How do Millionaires Invest?


Spectrem Group’s study Financial Attitudes and Concerns looked at investors in three separate wealth segments and studied their tendencies when making an investment. The segments were Mass Affluent (with a net worth between $100,000 to $1 million), Millionaire (with a net worth between $1 million and $5 million) and Ultra High Net Worth (with a net worth between $5 million and $25 million).

An interesting result of the study showed that Business Owners tend to be less concerned about tax implications and much more interested in the diversity of investments and the reputations of the companies working with.

More than three-quarters of UHNW investors say they use a financial advisor to some extent, and less than half (40 percent) consider themselves knowledgeable about financial products and investments.

With UHNW investors, who were asked to place the social responsibility of their investing on a scale from 0 (no interest) to 100 (greatest interest) the average results ended up at 47.02. Only UHNW investors under the age of 53 put themselves above the mid-mark (51.11).

Among UHNW investors, the most important factor in selecting an investment was the level of risk associated with the investment. More than ninety percent (93 percent) of UHNW investors chose that factor as being significant. It was also the highest factor among Millionaires and Mass Affluent investors, but at a lower percentage; 92 percent of Millionaires and 87 percent of Mass Affluent investors chose “level of risk’’ as a factor.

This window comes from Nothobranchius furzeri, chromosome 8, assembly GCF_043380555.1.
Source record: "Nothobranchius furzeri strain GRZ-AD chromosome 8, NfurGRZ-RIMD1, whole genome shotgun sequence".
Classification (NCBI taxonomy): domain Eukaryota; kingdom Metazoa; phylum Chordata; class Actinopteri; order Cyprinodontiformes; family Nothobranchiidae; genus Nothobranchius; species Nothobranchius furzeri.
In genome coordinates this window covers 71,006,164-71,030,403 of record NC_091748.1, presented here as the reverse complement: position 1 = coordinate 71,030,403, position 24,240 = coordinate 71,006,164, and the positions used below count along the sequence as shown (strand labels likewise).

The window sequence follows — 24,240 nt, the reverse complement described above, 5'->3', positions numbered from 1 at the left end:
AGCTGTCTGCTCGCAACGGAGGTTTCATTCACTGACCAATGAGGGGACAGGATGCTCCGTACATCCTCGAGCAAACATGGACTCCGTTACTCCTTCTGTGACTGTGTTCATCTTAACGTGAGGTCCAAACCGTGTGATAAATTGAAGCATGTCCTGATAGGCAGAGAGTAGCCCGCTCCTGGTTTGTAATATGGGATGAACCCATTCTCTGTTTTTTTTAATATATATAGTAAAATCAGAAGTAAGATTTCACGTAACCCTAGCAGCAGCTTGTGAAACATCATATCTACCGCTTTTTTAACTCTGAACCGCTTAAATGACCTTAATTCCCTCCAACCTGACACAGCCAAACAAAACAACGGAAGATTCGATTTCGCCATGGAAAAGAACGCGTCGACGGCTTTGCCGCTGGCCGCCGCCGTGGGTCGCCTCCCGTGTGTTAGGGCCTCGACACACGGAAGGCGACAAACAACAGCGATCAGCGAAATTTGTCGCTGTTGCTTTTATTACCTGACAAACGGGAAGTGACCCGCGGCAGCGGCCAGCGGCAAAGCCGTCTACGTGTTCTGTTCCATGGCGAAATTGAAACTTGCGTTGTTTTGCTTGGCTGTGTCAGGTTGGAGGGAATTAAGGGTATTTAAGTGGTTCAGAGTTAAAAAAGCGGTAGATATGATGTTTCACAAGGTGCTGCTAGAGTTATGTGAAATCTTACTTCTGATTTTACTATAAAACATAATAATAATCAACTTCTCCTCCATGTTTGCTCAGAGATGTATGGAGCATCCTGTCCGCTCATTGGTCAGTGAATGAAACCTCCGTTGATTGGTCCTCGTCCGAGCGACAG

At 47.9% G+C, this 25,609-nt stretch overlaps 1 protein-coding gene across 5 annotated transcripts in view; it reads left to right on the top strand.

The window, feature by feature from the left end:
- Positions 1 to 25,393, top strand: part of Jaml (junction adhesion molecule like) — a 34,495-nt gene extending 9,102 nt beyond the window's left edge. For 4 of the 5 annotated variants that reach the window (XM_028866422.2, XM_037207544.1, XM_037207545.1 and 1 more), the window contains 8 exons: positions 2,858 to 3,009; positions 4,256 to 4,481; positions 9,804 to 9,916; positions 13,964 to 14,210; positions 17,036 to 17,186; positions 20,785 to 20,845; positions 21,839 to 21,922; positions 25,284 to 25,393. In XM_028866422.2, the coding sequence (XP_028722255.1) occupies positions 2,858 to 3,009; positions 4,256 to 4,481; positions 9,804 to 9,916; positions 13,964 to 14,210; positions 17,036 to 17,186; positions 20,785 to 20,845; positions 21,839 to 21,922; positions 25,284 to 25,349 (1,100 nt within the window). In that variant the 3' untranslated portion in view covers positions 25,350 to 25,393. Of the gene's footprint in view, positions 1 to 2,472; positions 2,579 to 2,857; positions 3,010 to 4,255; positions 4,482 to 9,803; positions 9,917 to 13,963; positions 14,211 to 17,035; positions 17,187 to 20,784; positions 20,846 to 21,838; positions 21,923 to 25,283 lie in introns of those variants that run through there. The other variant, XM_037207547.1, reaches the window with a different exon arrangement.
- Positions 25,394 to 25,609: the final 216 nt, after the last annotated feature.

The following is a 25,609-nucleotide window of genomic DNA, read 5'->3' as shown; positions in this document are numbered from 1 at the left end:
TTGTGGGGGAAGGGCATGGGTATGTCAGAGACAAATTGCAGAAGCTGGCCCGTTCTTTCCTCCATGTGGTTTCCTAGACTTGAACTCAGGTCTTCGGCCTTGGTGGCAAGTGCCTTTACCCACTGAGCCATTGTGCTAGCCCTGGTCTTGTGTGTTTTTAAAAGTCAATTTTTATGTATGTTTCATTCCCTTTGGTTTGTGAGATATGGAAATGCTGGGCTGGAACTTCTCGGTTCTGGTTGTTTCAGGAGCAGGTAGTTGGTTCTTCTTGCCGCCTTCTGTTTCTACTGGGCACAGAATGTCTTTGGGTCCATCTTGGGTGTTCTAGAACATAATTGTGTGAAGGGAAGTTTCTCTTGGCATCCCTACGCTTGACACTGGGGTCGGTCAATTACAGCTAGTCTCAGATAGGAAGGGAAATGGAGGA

Receiving slightly less interest, but remaining very high, was “diversity of investment” and again, the wealthier the investor, the more significant the factor. Ninety-one percent of UHNW investors said “diversity’’ was a factor, while 89 percent of Millionaires did and only 82 percent of Mass Affluent investors chose “diversity of investments” as a factor.

After “level of risk” and “diversity’’ the choices get varied among wealth segments.

The UHNW next chose tax implications of investments, with 84 percent of investors saying that is a factor. That percentage drops to 80 percent among Millionaires and 70 percent among Mass Affluent investors.

Eighty percent of Millionaires also said “the reputation of companies where investments are made”’ mattered. For Mass Affluent investors, that was the No. 3 choice, with 81 percent saying that was a factor, and that shows that those with less money are perhaps a bit more careful about whom they give it to. For the UHNW investors, only 76 percent said “reputation of companies’’ was a factor.

One other factor in which the Mass Affluent was much more interested than the wealthier investors was “social responsibility of investments.” Thirty-eight percent of Mass Affluent investors said that was a factor to just 30 percent of Millionaires and 25 percent of UHNW investors.

Millionaires put themselves slightly closer to the m id-mark at 49.78 and the Mass Affluent, which does trend to be a younger group, put themselves at 51.35.

The reasons given for not investing in socially responsible companies is that investment decisions are based solely on financial factors, and many people believe companies trumpet their social responsibility position without actually doing anything positive from a social standpoint.



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